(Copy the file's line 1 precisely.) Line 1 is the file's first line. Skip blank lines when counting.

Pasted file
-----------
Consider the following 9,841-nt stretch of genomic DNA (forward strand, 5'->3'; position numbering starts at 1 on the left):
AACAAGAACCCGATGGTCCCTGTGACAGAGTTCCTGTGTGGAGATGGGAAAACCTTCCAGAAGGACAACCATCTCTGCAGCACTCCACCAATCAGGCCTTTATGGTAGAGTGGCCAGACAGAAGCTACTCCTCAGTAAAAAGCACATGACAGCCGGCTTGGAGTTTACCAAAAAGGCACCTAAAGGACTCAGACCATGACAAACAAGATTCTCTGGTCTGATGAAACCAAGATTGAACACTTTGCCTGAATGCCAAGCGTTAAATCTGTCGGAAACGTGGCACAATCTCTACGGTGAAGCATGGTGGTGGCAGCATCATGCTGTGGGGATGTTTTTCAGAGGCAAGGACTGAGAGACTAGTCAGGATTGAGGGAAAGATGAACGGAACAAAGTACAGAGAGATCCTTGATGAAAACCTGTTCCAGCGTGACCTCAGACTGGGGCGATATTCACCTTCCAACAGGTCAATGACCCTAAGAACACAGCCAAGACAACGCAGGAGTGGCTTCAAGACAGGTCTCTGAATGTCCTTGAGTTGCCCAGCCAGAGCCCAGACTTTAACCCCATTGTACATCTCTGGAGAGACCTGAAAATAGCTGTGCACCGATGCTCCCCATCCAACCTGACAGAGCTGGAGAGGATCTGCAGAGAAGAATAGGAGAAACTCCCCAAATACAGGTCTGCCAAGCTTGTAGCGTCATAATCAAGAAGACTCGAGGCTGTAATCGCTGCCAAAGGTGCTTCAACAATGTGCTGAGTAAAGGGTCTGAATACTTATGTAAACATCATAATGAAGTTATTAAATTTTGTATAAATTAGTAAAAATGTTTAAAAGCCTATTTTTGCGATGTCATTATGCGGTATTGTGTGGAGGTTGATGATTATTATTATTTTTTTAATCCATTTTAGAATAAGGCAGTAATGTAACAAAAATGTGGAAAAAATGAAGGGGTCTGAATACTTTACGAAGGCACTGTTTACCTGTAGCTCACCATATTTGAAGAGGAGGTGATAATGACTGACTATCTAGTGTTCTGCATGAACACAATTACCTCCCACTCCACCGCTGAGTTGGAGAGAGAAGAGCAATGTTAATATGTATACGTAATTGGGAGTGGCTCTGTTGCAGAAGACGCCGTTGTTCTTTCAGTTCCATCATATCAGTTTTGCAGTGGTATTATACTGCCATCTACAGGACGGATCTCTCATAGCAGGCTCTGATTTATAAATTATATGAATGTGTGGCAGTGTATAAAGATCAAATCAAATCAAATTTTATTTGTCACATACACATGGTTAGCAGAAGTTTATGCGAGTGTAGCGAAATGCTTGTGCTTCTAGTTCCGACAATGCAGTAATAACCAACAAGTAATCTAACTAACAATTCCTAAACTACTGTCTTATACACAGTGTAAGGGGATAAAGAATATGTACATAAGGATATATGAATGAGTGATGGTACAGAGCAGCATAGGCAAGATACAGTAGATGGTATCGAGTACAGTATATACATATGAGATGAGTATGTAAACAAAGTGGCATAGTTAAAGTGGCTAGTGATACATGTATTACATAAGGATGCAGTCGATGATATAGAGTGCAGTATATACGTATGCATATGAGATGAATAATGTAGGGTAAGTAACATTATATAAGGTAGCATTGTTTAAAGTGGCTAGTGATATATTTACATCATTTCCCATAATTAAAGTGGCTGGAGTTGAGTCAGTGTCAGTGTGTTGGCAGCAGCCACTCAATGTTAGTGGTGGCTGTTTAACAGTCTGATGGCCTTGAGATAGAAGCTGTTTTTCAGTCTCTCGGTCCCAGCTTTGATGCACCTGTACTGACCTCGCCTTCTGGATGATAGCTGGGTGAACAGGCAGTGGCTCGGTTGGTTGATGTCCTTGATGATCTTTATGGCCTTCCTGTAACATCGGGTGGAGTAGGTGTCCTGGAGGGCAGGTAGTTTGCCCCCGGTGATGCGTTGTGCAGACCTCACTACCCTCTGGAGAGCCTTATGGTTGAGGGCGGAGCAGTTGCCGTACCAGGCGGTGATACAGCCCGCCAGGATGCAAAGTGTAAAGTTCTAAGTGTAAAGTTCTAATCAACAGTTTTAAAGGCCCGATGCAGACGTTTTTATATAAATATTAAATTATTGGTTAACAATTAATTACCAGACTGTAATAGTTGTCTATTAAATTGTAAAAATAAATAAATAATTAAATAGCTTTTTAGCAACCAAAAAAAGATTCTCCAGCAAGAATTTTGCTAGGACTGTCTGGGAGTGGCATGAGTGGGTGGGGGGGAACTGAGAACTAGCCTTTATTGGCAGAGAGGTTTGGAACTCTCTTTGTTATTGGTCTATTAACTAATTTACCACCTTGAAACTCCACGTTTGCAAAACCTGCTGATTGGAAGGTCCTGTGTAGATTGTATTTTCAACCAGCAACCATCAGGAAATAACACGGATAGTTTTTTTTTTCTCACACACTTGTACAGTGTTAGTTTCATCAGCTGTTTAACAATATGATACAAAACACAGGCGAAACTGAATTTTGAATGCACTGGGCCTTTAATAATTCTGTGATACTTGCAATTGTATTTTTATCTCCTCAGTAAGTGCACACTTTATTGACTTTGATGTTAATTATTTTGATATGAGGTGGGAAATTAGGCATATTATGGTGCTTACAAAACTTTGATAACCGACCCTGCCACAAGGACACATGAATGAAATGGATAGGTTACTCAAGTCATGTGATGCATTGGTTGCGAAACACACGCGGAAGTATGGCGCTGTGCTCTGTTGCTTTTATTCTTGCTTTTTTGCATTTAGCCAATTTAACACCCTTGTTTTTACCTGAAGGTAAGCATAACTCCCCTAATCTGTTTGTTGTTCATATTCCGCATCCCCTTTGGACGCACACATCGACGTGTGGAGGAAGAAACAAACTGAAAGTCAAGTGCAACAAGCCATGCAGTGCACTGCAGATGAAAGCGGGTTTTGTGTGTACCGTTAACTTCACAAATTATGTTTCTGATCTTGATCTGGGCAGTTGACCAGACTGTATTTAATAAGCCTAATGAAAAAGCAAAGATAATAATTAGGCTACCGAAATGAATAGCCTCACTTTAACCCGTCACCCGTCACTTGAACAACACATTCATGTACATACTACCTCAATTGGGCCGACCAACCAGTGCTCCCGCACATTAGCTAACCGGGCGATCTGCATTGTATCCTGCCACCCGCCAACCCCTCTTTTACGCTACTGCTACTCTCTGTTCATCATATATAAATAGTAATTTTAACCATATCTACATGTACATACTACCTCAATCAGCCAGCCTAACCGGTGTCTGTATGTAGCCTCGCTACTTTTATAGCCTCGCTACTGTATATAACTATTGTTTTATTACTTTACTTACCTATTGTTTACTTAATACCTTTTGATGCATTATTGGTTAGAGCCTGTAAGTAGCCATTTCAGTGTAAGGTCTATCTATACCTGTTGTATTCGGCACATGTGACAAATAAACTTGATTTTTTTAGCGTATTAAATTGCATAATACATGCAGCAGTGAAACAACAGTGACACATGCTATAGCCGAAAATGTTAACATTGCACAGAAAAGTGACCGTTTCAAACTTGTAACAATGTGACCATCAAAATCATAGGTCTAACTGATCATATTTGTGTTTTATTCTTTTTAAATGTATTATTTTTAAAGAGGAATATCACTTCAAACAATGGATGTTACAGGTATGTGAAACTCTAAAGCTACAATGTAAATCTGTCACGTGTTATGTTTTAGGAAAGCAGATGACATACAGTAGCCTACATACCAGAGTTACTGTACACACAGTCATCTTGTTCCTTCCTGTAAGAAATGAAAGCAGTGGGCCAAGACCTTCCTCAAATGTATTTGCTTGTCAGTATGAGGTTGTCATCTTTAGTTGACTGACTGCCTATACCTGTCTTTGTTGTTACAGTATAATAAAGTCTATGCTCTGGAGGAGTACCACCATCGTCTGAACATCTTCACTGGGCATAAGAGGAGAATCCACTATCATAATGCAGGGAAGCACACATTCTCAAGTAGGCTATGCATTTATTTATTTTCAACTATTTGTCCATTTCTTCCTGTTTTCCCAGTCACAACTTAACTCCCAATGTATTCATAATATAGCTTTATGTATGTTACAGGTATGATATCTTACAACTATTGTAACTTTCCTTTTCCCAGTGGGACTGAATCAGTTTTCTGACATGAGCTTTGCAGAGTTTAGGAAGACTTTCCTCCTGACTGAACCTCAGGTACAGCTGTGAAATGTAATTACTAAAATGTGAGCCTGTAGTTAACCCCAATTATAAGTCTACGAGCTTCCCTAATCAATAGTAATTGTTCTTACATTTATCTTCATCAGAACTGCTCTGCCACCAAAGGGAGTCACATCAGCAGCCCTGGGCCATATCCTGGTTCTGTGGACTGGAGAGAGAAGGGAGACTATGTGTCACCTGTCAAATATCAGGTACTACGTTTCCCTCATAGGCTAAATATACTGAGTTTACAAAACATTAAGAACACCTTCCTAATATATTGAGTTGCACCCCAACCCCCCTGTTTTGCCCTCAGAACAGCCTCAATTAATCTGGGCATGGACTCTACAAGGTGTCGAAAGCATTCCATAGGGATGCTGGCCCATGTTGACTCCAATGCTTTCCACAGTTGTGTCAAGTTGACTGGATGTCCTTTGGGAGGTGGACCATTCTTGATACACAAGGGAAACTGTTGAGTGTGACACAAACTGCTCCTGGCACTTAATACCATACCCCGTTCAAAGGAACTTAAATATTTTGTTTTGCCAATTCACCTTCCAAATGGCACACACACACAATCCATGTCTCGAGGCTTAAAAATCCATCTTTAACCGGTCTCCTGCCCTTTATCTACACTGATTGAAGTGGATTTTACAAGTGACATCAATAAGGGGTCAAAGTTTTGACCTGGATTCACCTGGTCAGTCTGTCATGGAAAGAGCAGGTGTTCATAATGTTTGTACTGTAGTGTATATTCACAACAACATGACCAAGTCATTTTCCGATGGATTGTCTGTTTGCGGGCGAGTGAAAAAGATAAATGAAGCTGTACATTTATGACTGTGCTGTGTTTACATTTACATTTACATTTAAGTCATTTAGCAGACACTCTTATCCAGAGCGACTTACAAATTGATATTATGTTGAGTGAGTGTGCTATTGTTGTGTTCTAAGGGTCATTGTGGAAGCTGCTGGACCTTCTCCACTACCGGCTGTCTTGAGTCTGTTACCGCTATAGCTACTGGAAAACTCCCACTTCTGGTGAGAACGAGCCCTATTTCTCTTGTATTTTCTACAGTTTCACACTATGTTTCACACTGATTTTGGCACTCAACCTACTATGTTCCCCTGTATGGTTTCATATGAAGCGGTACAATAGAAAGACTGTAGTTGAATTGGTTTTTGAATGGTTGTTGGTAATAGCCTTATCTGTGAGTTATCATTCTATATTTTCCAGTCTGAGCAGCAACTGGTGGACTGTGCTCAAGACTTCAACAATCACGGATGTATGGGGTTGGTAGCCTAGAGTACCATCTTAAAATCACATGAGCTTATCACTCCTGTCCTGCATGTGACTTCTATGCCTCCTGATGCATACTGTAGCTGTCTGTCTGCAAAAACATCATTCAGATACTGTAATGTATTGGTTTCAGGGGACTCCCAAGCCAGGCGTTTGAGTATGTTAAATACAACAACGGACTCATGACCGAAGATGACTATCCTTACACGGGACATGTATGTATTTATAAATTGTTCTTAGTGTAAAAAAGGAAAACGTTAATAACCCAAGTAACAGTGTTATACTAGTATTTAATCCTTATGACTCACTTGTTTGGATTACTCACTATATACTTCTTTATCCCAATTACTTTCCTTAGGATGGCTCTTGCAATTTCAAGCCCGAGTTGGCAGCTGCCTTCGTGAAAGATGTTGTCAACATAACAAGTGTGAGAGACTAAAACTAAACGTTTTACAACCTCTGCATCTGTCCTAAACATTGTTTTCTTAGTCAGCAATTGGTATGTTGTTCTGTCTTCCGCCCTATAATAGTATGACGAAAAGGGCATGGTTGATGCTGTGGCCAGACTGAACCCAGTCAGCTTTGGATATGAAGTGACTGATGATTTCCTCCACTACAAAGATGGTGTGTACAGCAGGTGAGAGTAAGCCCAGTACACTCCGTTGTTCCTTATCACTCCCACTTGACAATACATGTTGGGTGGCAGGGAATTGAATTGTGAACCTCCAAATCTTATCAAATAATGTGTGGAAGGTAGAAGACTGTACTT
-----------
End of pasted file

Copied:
Consider the following 9,841-nt stretch of genomic DNA (forward strand, 5'->3'; position numbering starts at 1 on the left):